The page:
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The Most Mediocre Story Never Told!
Poke Until Wince
part of
The New York International Fringe Festival (FringeNYC)

Theatre Review by Matthew Murray

The Most Mediocre Story Never Told!

Everyone has a story, yes, but is everyone’s stageworthy? That’s the question that Jay Sefton amusingly, if sometimes aimlessly, explores in his one-man show, The Most Mediocre Story Never Told!, at the New York International Fringe Festival.

Sefton, who grew up Irish-Catholic just outside Philadelphia, insists he’s led an utterly unremarkable life - his parents divorced, yes, but only when he was older, and they always loved him; he sums up his athletic career by saying “I have this gift for looking like I’m going to be good at a sport.” But he managed to cultivate his love for acting (which kindled during a performance of a Passion Play in which he starred as Jesus) into a career, and even conquered a drinking problem. An engaging, ingratiating presence onstage, Sefton vividly lives up to his description of himself as a “neverending underdog,” but is so completely lacking in self-pity that you come to love and root for him anyway.

Solo shows have certainly been constructed from more insubstantial lives, and around less magnetic performers, so Sefton is on solid ground here; his recollections do not want for straightforward levity or quiet honesty. In fact, they could use still more: He strains in including a “second” character, a darker, ballsier version of himself that intermittently takes over the action and tries to force issues the milder Sefton would rather leave alone. If Sefton plays his worse half just as well as he does his better nature - with an overpuffed chest and unapologetic, crotch-grabbing truck driver’s swagger - neither actor nor director (Debra Deliso) ever makes the conceit convincing. In a show that prides itself on offering nothing else, that’s a significant detriment.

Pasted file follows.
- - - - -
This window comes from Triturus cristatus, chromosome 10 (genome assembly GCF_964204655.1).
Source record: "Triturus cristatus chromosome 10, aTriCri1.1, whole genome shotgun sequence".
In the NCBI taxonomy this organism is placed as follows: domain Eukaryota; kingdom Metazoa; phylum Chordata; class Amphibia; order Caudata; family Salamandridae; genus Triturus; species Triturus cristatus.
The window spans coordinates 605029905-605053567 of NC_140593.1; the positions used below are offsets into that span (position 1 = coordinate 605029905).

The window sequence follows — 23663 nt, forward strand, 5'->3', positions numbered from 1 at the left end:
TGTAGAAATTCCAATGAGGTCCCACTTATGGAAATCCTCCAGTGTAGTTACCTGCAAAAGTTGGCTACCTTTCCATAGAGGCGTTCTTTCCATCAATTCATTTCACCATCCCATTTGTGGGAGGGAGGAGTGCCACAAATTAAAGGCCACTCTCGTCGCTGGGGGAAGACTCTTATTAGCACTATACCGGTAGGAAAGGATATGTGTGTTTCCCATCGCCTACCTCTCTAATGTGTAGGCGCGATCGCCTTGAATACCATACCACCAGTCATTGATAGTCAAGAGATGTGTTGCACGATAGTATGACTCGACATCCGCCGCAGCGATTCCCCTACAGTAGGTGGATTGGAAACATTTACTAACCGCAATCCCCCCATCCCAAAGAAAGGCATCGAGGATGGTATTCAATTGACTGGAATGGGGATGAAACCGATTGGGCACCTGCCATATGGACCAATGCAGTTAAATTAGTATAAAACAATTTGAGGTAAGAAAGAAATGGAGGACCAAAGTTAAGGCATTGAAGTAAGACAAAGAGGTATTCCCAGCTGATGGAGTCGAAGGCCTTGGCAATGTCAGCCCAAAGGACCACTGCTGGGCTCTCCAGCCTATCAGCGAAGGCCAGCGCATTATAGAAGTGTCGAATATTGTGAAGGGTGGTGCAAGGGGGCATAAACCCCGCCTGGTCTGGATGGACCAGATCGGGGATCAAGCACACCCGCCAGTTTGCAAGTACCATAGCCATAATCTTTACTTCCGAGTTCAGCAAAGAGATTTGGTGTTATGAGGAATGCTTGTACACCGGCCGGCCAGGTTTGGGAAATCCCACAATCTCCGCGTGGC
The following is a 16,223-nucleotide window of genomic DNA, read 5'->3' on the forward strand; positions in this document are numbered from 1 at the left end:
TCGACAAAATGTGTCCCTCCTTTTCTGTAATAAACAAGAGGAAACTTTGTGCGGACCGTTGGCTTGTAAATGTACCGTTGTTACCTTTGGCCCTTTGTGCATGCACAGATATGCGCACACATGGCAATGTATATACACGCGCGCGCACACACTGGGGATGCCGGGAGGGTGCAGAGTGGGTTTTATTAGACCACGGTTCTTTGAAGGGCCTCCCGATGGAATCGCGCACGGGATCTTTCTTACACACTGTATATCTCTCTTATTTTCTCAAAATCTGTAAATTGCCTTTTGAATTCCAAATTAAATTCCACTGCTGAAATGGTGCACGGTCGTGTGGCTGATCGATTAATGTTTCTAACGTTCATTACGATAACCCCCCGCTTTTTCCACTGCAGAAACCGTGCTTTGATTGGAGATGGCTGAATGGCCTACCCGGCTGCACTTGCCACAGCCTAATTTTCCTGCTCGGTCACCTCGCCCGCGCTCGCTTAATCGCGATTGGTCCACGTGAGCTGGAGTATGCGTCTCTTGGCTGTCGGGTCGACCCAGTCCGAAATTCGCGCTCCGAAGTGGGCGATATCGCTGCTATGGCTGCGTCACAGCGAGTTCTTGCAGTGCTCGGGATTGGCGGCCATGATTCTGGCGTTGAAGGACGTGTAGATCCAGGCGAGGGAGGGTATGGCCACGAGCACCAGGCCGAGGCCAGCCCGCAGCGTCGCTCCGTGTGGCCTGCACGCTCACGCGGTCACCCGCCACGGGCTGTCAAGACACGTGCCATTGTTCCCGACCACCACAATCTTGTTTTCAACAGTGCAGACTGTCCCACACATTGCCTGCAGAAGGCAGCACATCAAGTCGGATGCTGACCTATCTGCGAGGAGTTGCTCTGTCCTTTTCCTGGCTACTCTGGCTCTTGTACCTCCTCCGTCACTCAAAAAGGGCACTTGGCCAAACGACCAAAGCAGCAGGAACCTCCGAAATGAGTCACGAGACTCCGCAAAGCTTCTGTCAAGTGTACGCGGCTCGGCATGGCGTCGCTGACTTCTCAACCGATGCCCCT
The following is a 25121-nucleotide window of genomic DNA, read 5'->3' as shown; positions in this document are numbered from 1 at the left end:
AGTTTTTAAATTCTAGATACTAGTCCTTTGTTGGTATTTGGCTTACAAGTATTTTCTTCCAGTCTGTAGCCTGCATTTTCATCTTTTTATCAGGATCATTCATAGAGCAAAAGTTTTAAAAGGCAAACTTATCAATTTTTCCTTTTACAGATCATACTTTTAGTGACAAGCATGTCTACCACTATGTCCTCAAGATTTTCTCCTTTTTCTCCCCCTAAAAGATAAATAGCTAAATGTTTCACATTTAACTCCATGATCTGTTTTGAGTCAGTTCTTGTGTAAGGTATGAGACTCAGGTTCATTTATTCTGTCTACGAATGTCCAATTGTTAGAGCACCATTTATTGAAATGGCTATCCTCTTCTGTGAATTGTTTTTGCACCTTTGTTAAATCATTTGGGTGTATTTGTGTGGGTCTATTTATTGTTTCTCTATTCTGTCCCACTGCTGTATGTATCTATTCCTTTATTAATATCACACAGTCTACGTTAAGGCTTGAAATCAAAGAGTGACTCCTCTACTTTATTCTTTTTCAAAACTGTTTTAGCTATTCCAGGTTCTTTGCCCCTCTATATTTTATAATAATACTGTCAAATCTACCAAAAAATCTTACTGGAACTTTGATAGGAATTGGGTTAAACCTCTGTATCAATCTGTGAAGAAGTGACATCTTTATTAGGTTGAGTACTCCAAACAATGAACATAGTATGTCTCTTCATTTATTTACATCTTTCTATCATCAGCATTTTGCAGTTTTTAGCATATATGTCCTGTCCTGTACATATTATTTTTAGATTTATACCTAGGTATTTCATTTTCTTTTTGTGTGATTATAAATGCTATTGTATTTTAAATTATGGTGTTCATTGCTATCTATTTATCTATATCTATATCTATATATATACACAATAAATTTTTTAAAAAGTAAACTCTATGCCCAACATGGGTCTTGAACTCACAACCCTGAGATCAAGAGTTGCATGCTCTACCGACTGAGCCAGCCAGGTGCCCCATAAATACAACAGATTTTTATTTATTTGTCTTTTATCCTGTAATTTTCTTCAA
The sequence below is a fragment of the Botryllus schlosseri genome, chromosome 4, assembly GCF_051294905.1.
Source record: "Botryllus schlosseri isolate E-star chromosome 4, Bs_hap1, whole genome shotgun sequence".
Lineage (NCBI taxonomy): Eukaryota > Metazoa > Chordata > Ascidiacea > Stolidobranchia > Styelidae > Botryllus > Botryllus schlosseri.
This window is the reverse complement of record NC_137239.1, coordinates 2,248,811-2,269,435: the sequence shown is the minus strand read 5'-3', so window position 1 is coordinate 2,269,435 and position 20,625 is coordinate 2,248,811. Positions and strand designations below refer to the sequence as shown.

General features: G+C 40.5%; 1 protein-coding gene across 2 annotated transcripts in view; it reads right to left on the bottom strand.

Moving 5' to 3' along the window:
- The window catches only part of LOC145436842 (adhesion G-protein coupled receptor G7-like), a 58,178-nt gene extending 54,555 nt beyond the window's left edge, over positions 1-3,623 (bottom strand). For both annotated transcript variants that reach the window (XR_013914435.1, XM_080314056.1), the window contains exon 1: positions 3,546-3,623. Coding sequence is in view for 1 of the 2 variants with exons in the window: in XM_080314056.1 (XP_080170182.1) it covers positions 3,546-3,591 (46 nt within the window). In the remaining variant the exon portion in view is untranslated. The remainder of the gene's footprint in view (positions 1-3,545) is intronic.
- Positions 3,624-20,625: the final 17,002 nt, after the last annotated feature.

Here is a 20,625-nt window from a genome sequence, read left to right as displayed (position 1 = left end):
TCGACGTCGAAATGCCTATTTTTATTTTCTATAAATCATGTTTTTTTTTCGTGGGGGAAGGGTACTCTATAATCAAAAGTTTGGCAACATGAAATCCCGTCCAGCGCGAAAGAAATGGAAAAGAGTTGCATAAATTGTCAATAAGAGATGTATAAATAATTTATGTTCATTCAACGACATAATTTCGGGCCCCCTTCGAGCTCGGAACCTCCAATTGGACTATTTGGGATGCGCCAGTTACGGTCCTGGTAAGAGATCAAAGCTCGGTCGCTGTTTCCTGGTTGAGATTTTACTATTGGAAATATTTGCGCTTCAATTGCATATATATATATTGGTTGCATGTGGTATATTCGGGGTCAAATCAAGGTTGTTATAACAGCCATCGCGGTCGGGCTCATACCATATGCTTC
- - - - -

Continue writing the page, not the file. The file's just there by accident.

As, for that matter, is the finale, in which the human Sefton abandons the stage so his dual visions of himself can duke it out on video - an unsatisfyingly realized conclusion that’s far too easy an answer to what’s set up as a surprisingly complex question. With The Most Mediocre Story Never Told!, Sefton confirms that it’s possible, and perhaps even likely, that a one-person play can be successfully spun from any source. But Sefton’s own venture would cut considerably deeper if you could feel that he believes his own unique story is one truly worth telling.

The Most Mediocre Story Never Told!
60 minutes
Tickets online and current Performance Schedule: TheaterMania


Poke Until Wince

A contemporary, comic La Ronde, treating issues as diverse as sex, racism, and adultery in present-day America, is a concept so fascinating and potentially rich with possibilities it’s difficult to believe that it doesn’t show up onstage more often. What’s even more surprising, however, is that Matthew Chesmore’s own attempt to plumb what should be a surefire genre, Poke Until Wince, misfires in almost every way.

It counts characters such as a massage therapist who can elicit borderline-orgasmic reactions from his female clients but can only anger and disgust his own girlfriend in bed; a wife who gets aroused at the thought of her husband making love to a black woman; and a tax secretary who made one porn film a decade ago and has been trying to live it down ever since. But each of the scenarios is so underdeveloped, stretching single simplistic ideas without ever expanding on them, that nothing ever plays as either edgy or alluring. And aside from a vague through line of people being unable to determine their definition of sexiness and odd, incongruous references to “Dutch” things (Dutch wives, “going Dutch,” etc.), overarching themes are in short, if not nonexistent, supply.

For this type of show to work, the playwright and director need to establish meaningful connections between each character’s two appearances (usually in successive scenes) and between the group as a whole; Chesmore, who also directed, doesn’t, so his show feels more patchwork than unified. As such, there’s not much for the actors to grab onto. Only Mandy Schmieder, as the hardcore secretary, gives a forceful portrayal, and then only because her character is too outlandish to be denied the spotlight. But she represents the key failing that Chesmore never surmounts: Six scenes of approximate people speaking abstractly about sex is neither erotic nor insightful. And when the characters start expounding endlessly on pearl necklaces (yes, that kind) or their anxieties about misplaced epilepsy medication, you’ll be wincing almost as soon as Chesmore’s poking starts.

Poke Until Wince
50 minutes
Tickets online and current Performance Schedule: TheaterMania